Obama’s speech lauds government, dismisses opponents

Neil Munro White House Correspondent
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WASHINGTON — President Barack Obama’s second inauguration speech promised a sharply ideological second term where “the people” will use government to accomplish the tasks that he declared cannot be accomplished by individuals.

“No single person can train all the math and science teachers we’ll need to equip our children for the future, or build the roads and networks and research labs that will bring new jobs and businesses to our shores,” he declared in a 2,103-word speech that included numerous campaign-style jabs at his political opponents.

“Now, more than ever, we must do these things together, as one nation and one people,” said Obama, whose progressive ideology was highlighted in the short speech.

Obama repeatedly suggested that economic and social success is a matter of luck, not skill or diligence. “We do not believe that in this country, freedom is reserved for the lucky, or happiness for the few,” he claimed.

Obama extended that claim of individual helplessness to lay out his progressive vision of a society led by government experts — rather than independent individuals and non-government groups.

“Together, we determined that a modern economy requires railroads and highways to speed travel and commerce; schools and colleges to train our workers,” he declared shortly after reprising President Abraham Lincoln’s 1865 Inauguration Day promise to win the Civil War regardless of the cost.

“We must harness new ideas and technology to remake our government, revamp our tax code, reform our schools and empower our citizens with the skills they need to work harder, learn more and reach higher,” he announced, because “our purpose endures: a nation that rewards the effort and determination of every single American.”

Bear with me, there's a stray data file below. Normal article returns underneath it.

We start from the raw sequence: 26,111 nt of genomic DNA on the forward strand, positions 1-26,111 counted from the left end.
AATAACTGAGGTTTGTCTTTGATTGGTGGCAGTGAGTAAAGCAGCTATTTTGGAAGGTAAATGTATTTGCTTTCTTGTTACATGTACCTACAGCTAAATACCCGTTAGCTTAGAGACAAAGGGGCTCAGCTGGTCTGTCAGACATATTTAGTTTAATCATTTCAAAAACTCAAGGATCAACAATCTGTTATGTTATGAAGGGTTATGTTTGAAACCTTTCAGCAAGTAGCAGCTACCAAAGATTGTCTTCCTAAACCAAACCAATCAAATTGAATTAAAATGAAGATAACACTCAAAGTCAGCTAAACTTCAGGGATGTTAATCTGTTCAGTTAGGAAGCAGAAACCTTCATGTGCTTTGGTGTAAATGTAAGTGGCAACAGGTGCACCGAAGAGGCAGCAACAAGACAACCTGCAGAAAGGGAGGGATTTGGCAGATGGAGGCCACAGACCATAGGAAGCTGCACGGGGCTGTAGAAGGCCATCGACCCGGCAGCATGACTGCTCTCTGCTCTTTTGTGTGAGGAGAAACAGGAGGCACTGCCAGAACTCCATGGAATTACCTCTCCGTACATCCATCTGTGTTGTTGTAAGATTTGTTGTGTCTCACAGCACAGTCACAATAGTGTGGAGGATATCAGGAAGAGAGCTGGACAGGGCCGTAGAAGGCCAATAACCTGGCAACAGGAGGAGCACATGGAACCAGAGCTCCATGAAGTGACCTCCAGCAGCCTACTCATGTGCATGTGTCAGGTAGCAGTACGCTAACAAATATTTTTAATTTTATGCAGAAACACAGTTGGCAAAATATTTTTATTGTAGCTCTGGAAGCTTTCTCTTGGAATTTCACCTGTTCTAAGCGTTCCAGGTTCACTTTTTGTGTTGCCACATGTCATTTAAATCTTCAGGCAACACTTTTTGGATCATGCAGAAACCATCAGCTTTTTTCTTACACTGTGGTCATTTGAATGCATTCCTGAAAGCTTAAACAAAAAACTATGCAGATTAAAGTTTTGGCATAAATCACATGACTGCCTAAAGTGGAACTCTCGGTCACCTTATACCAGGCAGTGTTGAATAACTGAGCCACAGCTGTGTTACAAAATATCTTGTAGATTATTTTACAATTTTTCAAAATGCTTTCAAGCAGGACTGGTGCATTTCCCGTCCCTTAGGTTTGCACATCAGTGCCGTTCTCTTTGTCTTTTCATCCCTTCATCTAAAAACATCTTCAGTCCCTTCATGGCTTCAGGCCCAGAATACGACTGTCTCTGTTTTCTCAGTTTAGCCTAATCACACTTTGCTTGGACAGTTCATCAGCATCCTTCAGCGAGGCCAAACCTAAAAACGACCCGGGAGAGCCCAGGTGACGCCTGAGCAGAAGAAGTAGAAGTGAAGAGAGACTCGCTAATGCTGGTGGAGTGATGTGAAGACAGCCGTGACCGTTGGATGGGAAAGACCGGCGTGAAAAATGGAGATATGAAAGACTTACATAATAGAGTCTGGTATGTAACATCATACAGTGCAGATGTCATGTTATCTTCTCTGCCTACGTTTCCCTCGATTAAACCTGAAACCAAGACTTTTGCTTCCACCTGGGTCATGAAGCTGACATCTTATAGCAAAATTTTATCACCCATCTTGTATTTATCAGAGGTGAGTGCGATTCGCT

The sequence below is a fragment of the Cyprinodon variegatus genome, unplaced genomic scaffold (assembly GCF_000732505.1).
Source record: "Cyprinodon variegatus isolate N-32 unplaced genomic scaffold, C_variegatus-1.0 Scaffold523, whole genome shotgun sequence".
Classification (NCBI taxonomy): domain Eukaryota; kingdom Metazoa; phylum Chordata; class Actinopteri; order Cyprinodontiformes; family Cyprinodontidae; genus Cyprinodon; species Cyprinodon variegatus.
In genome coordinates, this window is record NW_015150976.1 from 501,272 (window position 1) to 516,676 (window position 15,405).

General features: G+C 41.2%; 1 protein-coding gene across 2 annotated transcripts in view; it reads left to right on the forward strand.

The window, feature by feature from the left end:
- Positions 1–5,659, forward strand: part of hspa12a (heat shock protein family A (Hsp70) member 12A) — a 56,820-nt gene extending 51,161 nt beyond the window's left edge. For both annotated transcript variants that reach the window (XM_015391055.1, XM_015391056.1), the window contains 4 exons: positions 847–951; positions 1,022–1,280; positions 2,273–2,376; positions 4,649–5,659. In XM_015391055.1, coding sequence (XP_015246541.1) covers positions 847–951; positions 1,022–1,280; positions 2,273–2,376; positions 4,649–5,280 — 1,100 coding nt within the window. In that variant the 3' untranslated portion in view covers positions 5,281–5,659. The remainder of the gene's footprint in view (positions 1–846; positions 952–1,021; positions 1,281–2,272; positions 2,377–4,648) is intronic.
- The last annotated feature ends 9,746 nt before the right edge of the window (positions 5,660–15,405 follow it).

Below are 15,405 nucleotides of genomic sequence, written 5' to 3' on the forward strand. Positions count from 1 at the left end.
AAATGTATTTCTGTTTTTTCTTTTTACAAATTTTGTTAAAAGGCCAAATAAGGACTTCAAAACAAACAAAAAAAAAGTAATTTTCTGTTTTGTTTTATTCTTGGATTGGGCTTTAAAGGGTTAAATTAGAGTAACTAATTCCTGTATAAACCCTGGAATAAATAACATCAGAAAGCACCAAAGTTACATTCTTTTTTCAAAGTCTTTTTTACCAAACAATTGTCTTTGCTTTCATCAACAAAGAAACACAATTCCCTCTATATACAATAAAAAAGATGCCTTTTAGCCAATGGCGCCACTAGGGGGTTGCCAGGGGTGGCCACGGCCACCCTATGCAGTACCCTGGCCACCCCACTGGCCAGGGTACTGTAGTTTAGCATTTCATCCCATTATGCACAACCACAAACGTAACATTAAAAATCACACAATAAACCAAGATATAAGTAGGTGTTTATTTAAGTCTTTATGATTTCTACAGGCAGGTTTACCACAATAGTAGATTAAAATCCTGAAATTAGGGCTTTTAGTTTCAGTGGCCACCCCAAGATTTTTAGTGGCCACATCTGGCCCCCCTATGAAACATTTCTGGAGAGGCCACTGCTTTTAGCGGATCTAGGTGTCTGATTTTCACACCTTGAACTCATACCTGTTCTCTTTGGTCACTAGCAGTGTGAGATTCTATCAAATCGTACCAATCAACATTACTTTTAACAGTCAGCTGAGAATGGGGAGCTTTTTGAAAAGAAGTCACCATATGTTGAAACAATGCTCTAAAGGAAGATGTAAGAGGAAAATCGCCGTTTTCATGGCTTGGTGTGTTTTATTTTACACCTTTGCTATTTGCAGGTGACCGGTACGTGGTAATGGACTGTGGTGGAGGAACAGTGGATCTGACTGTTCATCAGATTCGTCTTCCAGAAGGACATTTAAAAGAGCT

He acknowledged the need to make “hard choices” to reduce the national debt and the cost of health care, but insisted that social programs are still worthwhile government duties.

“The commitments we make to each other — through Medicare, and Medicaid, and Social Security — these things do not sap our initiative; they strengthen us.”

His mention of the entitlement programs included a campaign-style dig at his GOP opponent in the 2012 race. The programs “do not make us a nation of takers; they free us to take the risks that make this country great,” he claimed.

He also revived a controversy that he downplayed during the election race.

“We will respond to the threat of climate change, knowing that the failure to do so would betray our children and future generations,” he said.

“Some may still deny the overwhelming judgment of science, but none can avoid the devastating impact of raging fires, and crippling drought, and more powerful storms,” he claimed.

Throughout the speech, he dismissed Americans who believe in free-markets, individual action and non-government groups such as companies and families.

“For now decisions are upon us, and we cannot afford delay. We cannot mistake absolutism for principle, or substitute spectacle for politics or treat name-calling as reasoned debate,” he insisted.

“We, the people, understand that our country cannot succeed when a shrinking few do very well and a growing many barely make it,” he said.

“My fellow Americans, we are made for this moment, and we will seize it — so long as we seize it together,” he declared.

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